However, despite the Prince’s and the guests’ efforts to avoid the room that symbolizes their demise, the Red Death still finds its way into the party and sentences everyone present to death in the black room. All of this combined shows Poe’s purpose was to illustrate that death cannot be cheated. It is an inevitable part of life, no matter how hard one tries to avoid it. Another symbol Poe uses to further communicate this point is the clock.

In “The Masque of Red Death”, Poe uses the symbol of a clock to show death cannot be cheated. As described by Poe, the clock is made of ebony and resides in the black room. Ebony is a heavy shade of black and (as mentioned before) black is a color associated with death, and the black room is as well. Given this information, it is safe to conclude that the clock symbolizes death. At the strike of each hour, the clock rings out, and as it does, all activity ceases. “…there came from the brazen lungs of the clock a sound which was clear and loud and deep and exceedingly musical…thus the waltzers ceased their evolutions; and there was a brief disconcert of the whole gay company…”.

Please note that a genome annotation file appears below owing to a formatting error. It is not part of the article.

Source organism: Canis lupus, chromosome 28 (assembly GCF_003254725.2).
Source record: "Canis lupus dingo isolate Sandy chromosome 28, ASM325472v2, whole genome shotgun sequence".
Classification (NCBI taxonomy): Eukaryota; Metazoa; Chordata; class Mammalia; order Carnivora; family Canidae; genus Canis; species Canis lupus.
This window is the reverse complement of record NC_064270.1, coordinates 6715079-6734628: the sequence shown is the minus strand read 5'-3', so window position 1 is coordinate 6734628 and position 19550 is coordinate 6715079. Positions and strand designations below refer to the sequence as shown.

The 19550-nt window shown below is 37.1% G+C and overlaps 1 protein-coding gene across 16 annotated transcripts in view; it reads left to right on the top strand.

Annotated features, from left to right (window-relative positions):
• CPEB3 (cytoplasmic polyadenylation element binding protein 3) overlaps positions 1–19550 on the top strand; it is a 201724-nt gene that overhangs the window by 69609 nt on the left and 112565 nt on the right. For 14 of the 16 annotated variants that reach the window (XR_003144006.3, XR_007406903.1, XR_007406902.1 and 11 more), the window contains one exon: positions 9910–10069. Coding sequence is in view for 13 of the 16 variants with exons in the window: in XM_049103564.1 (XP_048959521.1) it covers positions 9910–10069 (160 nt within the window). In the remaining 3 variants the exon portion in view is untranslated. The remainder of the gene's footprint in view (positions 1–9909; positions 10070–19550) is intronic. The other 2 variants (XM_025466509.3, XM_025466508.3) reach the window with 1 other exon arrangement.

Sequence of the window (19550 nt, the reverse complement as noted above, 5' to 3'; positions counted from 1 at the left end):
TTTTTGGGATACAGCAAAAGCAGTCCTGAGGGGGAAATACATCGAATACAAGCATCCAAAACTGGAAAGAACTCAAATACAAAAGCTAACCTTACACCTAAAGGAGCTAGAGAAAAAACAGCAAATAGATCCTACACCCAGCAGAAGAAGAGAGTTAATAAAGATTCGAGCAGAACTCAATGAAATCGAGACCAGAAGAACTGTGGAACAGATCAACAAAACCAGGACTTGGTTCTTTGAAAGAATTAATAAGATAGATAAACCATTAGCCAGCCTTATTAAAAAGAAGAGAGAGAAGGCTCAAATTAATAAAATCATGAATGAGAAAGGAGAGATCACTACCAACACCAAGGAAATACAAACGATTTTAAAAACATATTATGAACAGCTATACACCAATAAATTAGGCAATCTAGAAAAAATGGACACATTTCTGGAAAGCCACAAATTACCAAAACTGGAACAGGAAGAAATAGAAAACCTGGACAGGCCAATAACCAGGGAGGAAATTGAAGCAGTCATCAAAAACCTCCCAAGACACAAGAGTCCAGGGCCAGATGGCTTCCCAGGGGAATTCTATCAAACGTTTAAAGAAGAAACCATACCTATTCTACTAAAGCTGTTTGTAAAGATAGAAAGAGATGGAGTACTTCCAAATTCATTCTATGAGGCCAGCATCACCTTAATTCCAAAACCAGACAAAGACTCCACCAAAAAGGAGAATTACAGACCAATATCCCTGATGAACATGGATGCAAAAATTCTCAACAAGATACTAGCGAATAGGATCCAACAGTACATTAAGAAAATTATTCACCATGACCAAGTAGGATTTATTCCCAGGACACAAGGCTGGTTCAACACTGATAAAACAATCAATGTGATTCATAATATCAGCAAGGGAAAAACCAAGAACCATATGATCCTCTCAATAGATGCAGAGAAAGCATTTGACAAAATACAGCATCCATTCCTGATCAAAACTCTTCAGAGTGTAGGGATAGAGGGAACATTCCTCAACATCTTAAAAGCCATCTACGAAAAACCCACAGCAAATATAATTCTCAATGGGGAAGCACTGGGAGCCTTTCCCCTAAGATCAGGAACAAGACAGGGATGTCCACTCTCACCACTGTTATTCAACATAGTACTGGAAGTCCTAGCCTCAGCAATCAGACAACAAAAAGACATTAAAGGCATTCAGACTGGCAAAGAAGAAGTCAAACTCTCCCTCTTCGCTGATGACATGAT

The guests and musicians become nervous and unsettled. “…… it was observed the giddiest grew pale and the more aged and sedate passed their hands over their brows as if in confused reverie or meditation”. However, when the clock quiets, the cessation ends and the whole company light-heartedly resume their activities. “But when the echoes had fully ceased, a light laughter at once pervaded the assemble…”. “the musicians looked at each other and smiled as if at their own nervousness and folly…”. Knowing what the clock represents and how the company reacted to its striking’s, it can be seen that they react this way because they are worried death will be upon them at each hour.

However, when they make it through the ringing, they carry on, laughing and dancing because they feel they have cheated death, since that is what the clock represents, after all. Once the clock strikes midnight (the end of the night), however, the people do not laugh and dance once the clock is silent. This time, they are all dead because the Red Death appears and takes the entire company, thus proving Poe’s point – you cannot cheat death. Poe also uses Prince Prospero to show death is inevitable. Finally, Poe uses Prince Prospero to illustrate the futility of attempting to escape death. On the first page of the story, Poe tells us the Prince was “happy and dauntless and sagacious” even though people around him were dropping like flies from the Red Death.